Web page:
Some peculiarity in the schedule this year has arranged that I’ve spent most of my time so far on rotations which are not part of the general call pool; and when I have been in the call schedule, it’s mostly been for the short, 12-hour shifts. So handling all the surgical services at night is still a little new to me. The last such night went much better than I had expected, and seems to augur well for the next month, which will be all nights. (You’ll have to excuse some elaborate phrases; I’m reading Mallinson and O’Brian, historical novelists of the British cavalry and navy in the early 1800s, and their latinate constructions are catching.)
One of the first highlights was a call from the OR holding area: “The vascular patient your attending is expecting has arrived, direct by ambulance.” Which did not sound good: a patient being admitted directly to the OR for vascular surgery? And of course the attending, having said that he would take the patient, and informed the OR, had not felt a need to tell the residents about it. Fortunately, a tourniquet, although limb-threatening, had the bleeding well under control.
A little later things became more complicated. One intern had a patient on the floor with progressive shortness of breath and hypertension, while supposedly hemorrhaging – altogether a puzzling picture. While he was being transferred to the ICU, the other intern called me with a patient in the ER, who had a dramatic CT scan and peritonitis. By the time I got down to the ER, the patient was unwilling to talk much; whether because she was tired of explaining to multiple doctors, or because she was actually so ill, was unclear to me. But she had rebound on exam, and the CT was clear, so I called the attending and the chief resident to come in from home, and told the OR to set up for them.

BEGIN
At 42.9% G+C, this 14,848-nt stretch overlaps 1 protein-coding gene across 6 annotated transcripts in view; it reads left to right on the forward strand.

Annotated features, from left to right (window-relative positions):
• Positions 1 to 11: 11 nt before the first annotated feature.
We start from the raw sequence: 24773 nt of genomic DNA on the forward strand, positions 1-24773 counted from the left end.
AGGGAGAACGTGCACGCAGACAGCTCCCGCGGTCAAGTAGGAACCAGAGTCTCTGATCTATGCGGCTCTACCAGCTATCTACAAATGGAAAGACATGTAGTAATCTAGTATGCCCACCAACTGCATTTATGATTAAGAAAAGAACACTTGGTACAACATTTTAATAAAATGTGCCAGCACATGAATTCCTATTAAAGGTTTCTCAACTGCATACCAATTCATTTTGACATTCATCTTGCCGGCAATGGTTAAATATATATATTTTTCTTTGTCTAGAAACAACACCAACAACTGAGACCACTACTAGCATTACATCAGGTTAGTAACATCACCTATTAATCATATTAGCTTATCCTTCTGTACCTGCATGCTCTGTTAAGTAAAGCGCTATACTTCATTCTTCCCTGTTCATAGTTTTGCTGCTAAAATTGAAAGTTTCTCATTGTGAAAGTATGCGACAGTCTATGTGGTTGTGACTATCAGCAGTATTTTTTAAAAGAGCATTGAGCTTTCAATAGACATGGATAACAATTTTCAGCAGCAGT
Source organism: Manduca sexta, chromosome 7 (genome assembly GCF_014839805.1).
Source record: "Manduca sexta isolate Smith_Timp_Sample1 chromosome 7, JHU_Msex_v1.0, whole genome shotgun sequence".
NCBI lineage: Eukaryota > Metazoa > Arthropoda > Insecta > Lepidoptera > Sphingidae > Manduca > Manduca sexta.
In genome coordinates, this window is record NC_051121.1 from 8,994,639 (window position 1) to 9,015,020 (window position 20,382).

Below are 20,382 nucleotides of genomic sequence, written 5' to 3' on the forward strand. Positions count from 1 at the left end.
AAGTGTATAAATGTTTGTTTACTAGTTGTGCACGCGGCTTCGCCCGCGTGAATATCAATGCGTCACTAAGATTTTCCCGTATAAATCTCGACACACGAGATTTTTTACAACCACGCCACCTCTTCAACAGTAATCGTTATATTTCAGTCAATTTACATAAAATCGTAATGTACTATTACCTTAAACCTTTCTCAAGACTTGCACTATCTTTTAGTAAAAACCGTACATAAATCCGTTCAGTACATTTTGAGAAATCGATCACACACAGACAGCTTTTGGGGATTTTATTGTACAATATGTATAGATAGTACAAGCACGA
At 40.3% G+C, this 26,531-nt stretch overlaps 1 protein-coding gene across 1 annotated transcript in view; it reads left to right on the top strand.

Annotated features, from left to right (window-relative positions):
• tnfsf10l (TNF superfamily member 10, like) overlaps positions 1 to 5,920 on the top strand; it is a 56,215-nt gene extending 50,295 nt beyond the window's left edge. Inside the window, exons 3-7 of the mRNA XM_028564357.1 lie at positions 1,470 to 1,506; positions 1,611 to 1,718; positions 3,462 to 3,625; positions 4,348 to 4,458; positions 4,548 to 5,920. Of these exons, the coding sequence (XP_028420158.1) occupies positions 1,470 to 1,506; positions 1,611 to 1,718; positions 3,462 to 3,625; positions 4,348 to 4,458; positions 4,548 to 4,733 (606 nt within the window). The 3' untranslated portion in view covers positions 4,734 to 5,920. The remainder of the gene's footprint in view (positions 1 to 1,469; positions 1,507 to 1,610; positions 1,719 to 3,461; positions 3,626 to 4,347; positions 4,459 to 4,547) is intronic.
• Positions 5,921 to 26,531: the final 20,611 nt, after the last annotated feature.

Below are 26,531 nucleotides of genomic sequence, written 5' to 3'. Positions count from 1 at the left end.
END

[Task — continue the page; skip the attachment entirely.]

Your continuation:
No sooner had that been settled, than the first intern called again to say his patient was struggling to breathe, and had an ABG on which the CO2 was nearly three times normal, whereas the O2 was one-third normal, and he was going to call anesthesia to intubate him. At our hospital, because of the presence of an anesthesia residency, anesthesia is responsible for all intubations – if they arrive in time. For a few minutes after I got upstair, as we were bagging the patient in an attempt to correct an oxygen saturation of 60% (which had developed after the intern called me), I thought I would really have to use the intubation kit which is kept in all the ICUs, and do it myself. However, anesthesia did arrive quickly enough that it was still safer to wait for them than to try it myself, and the patient was soon intubated and stable.
Which is an example of my dangerous inability to believe maxims without testing them for myself; like reinventing the wheel constantly. There’s an old saying: if you think about intubating the patient, just do it – don’t wait for things to get worse. And I had thought about it, after getting that man down to the ICU, before I left for the ER. His sats and blood pressure were fine, he just looked labored. I had thought he could wait a few more hours, or perhaps might improve with more aggressive care in the ICU. In this instance, the delay didn’t hurt anything, except that it created a commotion and meant the patient had to be intubated as an emergency. Next time, I would order the intubation a lot sooner. And for the future, I swear I’m going to actually follow all those maxims, rather than discovering them for myself.
After that the intern and I put in a line together. Which was for me a significant point: the first time I’ve guided an intern, not comfortable with lines, through the procedure by myself. That sounds ridiculous, for surgery residents more than halfway through the academic year. But picc lines (peripherally inserted central catheters) are so ubiquitous now that only in true emergencies in the middle of the night do we usually place central lines any more.
The rest of the night, while busy, was calm compared to that. No deaths on my watch, which was a relief after the last few calls, and after the signout I’d gotten on some of the more precarious ICU patients.